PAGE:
Did this run on 05/07/09 at about 5.5'. We (myself and my crew of one) used an Intex Seahawk Sport 400 inflatable boat - The Regnus Zandt. The whole trip took about 5.5 hours with necessarily lengthy breaks. We did four or five carries for trees and other blockages, and dragged it over half a dozen more downed trees (while precariously balanced on sometimes floating logs). If the water had been half a foot higher there would have been many more. There is neat rapid in the beginning by the quarry, where the creek squeezes to the left of a big rock and then to the right of another. After you enter the park (you will see a series of cliffs and overhangs on river left) there is another small set of rapids around a sharp bend to the northeast which probably doesn't exist at higher flows. There is a longer set of riffles and easy rapids before you have to get out at the footbridge. There is a major blockage there. The Company Mill Rapid is fun, though we got into a rock or two at the end of it. Everything beyond that is basically flat and the carry/drag situation does not improve. I would run this every week if I could convince my crew (girlfriend) that we should take out at Company Mill Dam and hike the boat out. This is a good run for proving you're a real man, or highly eccentric, as it's more work than fun and no one really does it. The creek will take you pretty far away from civilization, especially in the second half, while still being very much surrounded by it. I might do this again one day, but by hiking out after the last rapid. -Zeke (zeke73sg at aim dot com)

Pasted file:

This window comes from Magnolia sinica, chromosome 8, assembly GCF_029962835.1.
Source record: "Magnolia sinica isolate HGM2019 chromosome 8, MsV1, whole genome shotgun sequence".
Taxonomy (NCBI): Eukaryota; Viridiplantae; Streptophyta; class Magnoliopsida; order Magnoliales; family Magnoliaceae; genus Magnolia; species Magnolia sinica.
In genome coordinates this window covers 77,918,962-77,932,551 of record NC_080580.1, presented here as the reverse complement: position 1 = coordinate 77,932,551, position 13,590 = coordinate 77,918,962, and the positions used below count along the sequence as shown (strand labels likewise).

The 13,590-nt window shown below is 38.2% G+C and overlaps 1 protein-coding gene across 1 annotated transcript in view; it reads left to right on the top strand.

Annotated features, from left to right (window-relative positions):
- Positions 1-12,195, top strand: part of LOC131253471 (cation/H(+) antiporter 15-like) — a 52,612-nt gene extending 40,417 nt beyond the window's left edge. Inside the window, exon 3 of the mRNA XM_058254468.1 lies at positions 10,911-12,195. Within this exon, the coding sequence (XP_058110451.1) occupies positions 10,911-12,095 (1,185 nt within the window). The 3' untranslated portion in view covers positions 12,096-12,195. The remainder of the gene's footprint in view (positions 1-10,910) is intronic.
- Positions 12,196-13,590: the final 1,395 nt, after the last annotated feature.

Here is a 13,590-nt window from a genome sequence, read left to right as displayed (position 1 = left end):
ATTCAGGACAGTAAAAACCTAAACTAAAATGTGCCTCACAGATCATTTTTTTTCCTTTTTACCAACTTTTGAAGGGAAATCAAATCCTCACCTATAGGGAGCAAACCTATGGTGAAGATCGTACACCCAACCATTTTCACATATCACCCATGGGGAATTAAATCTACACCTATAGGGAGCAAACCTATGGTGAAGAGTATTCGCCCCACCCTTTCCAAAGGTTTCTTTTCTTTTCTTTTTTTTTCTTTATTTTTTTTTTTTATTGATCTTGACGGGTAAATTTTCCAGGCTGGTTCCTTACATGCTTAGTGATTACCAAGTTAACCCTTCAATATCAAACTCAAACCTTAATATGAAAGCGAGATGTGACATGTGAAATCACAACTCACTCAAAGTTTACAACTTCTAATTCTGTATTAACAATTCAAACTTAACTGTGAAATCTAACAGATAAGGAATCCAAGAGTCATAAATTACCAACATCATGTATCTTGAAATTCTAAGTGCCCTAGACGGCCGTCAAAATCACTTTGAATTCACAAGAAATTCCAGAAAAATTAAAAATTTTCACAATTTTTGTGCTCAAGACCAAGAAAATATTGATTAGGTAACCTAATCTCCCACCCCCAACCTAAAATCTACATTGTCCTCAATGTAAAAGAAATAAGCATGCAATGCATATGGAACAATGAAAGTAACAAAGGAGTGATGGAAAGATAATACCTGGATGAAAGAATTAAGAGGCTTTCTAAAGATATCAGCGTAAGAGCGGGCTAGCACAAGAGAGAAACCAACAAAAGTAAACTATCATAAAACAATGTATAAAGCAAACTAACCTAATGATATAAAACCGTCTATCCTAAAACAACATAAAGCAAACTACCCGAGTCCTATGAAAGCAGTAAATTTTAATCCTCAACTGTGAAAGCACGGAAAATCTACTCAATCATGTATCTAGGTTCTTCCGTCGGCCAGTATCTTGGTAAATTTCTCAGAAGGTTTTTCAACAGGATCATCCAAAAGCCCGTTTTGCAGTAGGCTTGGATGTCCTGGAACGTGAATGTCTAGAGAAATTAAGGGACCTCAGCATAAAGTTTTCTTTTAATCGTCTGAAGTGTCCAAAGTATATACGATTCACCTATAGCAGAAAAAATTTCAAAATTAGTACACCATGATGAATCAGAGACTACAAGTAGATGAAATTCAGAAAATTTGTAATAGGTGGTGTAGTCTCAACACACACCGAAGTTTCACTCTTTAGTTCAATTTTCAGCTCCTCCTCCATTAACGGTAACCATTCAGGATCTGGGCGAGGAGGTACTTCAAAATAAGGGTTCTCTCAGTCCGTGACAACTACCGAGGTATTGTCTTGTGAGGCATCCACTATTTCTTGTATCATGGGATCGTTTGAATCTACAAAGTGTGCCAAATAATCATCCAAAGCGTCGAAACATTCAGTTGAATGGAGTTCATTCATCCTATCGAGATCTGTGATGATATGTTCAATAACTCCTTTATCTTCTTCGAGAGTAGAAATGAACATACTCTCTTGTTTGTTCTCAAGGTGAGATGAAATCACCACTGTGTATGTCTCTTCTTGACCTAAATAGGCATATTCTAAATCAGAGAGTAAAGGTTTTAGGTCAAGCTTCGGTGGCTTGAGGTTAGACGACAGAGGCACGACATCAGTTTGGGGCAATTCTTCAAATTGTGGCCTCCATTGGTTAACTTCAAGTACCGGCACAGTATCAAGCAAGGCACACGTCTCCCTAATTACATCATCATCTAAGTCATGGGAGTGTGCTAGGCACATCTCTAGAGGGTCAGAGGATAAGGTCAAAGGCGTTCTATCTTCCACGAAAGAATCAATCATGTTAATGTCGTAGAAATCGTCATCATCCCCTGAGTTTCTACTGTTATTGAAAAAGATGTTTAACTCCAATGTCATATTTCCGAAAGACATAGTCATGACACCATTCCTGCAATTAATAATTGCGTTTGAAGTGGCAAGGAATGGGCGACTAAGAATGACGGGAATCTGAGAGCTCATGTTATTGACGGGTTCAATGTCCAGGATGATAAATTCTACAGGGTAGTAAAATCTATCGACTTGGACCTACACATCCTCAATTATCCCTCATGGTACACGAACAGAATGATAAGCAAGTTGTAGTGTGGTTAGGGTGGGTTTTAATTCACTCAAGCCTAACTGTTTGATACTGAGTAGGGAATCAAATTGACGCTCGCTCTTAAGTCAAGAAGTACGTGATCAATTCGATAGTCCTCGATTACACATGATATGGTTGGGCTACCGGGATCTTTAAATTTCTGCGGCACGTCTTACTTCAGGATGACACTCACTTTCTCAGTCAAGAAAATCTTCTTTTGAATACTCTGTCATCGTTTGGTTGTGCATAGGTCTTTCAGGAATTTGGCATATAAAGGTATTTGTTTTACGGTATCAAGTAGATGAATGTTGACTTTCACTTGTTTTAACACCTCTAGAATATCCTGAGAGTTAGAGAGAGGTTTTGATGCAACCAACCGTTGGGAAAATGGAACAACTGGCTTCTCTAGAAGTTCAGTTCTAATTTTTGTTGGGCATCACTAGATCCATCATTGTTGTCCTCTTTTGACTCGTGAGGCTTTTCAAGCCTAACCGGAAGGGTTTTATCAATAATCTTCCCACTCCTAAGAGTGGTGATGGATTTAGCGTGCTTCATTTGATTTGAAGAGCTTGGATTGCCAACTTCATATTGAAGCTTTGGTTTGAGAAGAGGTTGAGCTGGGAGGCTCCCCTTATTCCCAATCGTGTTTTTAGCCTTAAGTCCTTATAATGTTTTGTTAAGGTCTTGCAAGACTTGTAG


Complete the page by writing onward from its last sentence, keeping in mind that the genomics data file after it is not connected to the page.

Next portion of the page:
News & Observer
Taking on trees, trash and trepidation
Josh Shaffer - Staff Writer
Published: Wed, Apr. 08, 2009 08:10AM
I've paddled the Haw, the Neuse, the Deep, the Cape Fear and the Eno, but my favorite stretch of water by far runs for five miles down sewage-scented, garbage-strewn, logjam-choked Crabtree Creek.
You won't find a lot of kayaks on the Crabtree.
At one end, there's Cary's wastewater treatment plant, and if the warning signs about PCBs in the fish don't scare you off, the frothy yellow mixture floating on the surface might make you strap your boat back on the Subaru.